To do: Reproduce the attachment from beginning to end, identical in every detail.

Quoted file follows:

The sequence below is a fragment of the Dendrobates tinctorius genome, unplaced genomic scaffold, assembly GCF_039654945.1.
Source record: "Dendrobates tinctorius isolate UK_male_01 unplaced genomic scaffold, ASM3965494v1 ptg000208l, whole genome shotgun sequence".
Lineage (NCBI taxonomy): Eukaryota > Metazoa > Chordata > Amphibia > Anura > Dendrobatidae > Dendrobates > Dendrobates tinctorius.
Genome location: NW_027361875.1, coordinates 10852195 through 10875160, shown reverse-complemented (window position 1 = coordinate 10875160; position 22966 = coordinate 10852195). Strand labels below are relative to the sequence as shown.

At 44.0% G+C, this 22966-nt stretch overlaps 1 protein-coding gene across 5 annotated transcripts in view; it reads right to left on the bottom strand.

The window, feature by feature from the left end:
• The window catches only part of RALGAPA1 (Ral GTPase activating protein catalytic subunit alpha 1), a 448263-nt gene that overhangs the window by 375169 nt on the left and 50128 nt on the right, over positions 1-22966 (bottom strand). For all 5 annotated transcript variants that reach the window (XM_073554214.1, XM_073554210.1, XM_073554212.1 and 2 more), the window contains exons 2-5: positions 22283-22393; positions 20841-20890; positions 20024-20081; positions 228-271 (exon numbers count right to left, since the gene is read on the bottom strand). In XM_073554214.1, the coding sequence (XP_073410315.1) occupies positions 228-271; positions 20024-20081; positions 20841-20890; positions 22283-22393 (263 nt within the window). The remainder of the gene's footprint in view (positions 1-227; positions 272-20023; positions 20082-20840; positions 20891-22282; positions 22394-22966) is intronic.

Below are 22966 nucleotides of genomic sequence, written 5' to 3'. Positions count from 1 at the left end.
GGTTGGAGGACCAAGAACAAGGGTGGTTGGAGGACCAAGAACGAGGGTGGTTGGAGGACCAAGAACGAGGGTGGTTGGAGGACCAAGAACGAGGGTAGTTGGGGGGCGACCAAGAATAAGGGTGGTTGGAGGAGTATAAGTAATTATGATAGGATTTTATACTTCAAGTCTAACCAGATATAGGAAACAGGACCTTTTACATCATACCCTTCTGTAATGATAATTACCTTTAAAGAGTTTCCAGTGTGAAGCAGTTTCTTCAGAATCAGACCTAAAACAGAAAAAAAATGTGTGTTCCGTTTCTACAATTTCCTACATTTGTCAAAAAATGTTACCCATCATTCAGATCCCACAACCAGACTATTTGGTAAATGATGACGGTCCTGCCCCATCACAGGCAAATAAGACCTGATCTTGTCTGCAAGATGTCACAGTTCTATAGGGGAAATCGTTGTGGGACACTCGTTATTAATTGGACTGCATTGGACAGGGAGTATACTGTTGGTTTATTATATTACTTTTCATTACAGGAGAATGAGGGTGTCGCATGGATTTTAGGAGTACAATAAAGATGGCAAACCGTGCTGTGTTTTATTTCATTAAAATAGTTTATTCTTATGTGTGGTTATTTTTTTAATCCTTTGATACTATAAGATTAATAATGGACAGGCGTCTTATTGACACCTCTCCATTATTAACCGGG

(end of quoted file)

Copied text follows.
The sequence below is a fragment of the Dendrobates tinctorius genome, unplaced genomic scaffold, assembly GCF_039654945.1.
Source record: "Dendrobates tinctorius isolate UK_male_01 unplaced genomic scaffold, ASM3965494v1 ptg000208l, whole genome shotgun sequence".
Lineage (NCBI taxonomy): Eukaryota > Metazoa > Chordata > Amphibia > Anura > Dendrobatidae > Dendrobates > Dendrobates tinctorius.
Genome location: NW_027361875.1, coordinates 10852195 through 10875160, shown reverse-complemented (window position 1 = coordinate 10875160; position 22966 = coordinate 10852195). Strand labels below are relative to the sequence as shown.

At 44.0% G+C, this 22966-nt stretch overlaps 1 protein-coding gene across 5 annotated transcripts in view; it reads right to left on the bottom strand.

The window, feature by feature from the left end:
• The window catches only part of RALGAPA1 (Ral GTPase activating protein catalytic subunit alpha 1), a 448263-nt gene that overhangs the window by 375169 nt on the left and 50128 nt on the right, over positions 1-22966 (bottom strand). For all 5 annotated transcript variants that reach the window (XM_073554214.1, XM_073554210.1, XM_073554212.1 and 2 more), the window contains exons 2-5: positions 22283-22393; positions 20841-20890; positions 20024-20081; positions 228-271 (exon numbers count right to left, since the gene is read on the bottom strand). In XM_073554214.1, the coding sequence (XP_073410315.1) occupies positions 228-271; positions 20024-20081; positions 20841-20890; positions 22283-22393 (263 nt within the window). The remainder of the gene's footprint in view (positions 1-227; positions 272-20023; positions 20082-20840; positions 20891-22282; positions 22394-22966) is intronic.

Below are 22966 nucleotides of genomic sequence, written 5' to 3'. Positions count from 1 at the left end.
GGTTGGAGGACCAAGAACAAGGGTGGTTGGAGGACCAAGAACGAGGGTGGTTGGAGGACCAAGAACGAGGGTGGTTGGAGGACCAAGAACGAGGGTAGTTGGGGGGCGACCAAGAATAAGGGTGGTTGGAGGAGTATAAGTAATTATGATAGGATTTTATACTTCAAGTCTAACCAGATATAGGAAACAGGACCTTTTACATCATACCCTTCTGTAATGATAATTACCTTTAAAGAGTTTCCAGTGTGAAGCAGTTTCTTCAGAATCAGACCTAAAACAGAAAAAAAATGTGTGTTCCGTTTCTACAATTTCCTACATTTGTCAAAAAATGTTACCCATCATTCAGATCCCACAACCAGACTATTTGGTAAATGATGACGGTCCTGCCCCATCACAGGCAAATAAGACCTGATCTTGTCTGCAAGATGTCACAGTTCTATAGGGGAAATCGTTGTGGGACACTCGTTATTAATTGGACTGCATTGGACAGGGAGTATACTGTTGGTTTATTATATTACTTTTCATTACAGGAGAATGAGGGTGTCGCATGGATTTTAGGAGTACAATAAAGATGGCAAACCGTGCTGTGTTTTATTTCATTAAAATAGTTTATTCTTATGTGTGGTTATTTTTTTAATCCTTTGATACTATAAGATTAATAATGGACAGGCGTCTTATTGACACCTCTCCATTATTAACCGGG